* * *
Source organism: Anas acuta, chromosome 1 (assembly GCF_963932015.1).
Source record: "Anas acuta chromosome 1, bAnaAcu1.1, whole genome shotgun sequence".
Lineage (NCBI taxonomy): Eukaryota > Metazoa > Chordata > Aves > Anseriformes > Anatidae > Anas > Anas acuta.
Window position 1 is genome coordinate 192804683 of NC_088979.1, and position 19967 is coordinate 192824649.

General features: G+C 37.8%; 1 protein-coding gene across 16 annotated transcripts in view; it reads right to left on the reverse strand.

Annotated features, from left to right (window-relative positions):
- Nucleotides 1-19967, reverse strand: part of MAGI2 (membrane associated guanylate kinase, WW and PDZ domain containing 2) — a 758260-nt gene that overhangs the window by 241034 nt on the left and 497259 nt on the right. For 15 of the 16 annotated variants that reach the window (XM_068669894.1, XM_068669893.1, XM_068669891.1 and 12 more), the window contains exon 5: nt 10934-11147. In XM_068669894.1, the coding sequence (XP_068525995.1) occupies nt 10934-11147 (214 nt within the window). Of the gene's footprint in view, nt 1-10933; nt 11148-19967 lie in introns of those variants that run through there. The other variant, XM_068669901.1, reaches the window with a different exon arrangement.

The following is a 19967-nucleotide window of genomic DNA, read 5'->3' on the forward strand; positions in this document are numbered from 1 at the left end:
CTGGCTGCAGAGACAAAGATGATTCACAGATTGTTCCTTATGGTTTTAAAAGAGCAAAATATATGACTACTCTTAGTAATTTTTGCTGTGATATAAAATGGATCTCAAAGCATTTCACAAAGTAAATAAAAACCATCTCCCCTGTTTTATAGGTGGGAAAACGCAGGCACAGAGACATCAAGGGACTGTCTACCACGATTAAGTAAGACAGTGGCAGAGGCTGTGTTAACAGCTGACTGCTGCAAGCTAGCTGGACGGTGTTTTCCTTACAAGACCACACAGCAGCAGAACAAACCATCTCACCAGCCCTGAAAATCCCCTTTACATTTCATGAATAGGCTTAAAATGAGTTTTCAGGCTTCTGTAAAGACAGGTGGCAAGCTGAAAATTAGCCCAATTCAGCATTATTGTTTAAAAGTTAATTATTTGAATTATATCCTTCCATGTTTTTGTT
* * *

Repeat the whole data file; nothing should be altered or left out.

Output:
Source organism: Anas acuta, chromosome 1 (assembly GCF_963932015.1).
Source record: "Anas acuta chromosome 1, bAnaAcu1.1, whole genome shotgun sequence".
Lineage (NCBI taxonomy): Eukaryota > Metazoa > Chordata > Aves > Anseriformes > Anatidae > Anas > Anas acuta.
Window position 1 is genome coordinate 192804683 of NC_088979.1, and position 19967 is coordinate 192824649.

General features: G+C 37.8%; 1 protein-coding gene across 16 annotated transcripts in view; it reads right to left on the reverse strand.

Annotated features, from left to right (window-relative positions):
- Nucleotides 1-19967, reverse strand: part of MAGI2 (membrane associated guanylate kinase, WW and PDZ domain containing 2) — a 758260-nt gene that overhangs the window by 241034 nt on the left and 497259 nt on the right. For 15 of the 16 annotated variants that reach the window (XM_068669894.1, XM_068669893.1, XM_068669891.1 and 12 more), the window contains exon 5: nt 10934-11147. In XM_068669894.1, the coding sequence (XP_068525995.1) occupies nt 10934-11147 (214 nt within the window). Of the gene's footprint in view, nt 1-10933; nt 11148-19967 lie in introns of those variants that run through there. The other variant, XM_068669901.1, reaches the window with a different exon arrangement.

The following is a 19967-nucleotide window of genomic DNA, read 5'->3' on the forward strand; positions in this document are numbered from 1 at the left end:
CTGGCTGCAGAGACAAAGATGATTCACAGATTGTTCCTTATGGTTTTAAAAGAGCAAAATATATGACTACTCTTAGTAATTTTTGCTGTGATATAAAATGGATCTCAAAGCATTTCACAAAGTAAATAAAAACCATCTCCCCTGTTTTATAGGTGGGAAAACGCAGGCACAGAGACATCAAGGGACTGTCTACCACGATTAAGTAAGACAGTGGCAGAGGCTGTGTTAACAGCTGACTGCTGCAAGCTAGCTGGACGGTGTTTTCCTTACAAGACCACACAGCAGCAGAACAAACCATCTCACCAGCCCTGAAAATCCCCTTTACATTTCATGAATAGGCTTAAAATGAGTTTTCAGGCTTCTGTAAAGACAGGTGGCAAGCTGAAAATTAGCCCAATTCAGCATTATTGTTTAAAAGTTAATTATTTGAATTATATCCTTCCATGTTTTTGTT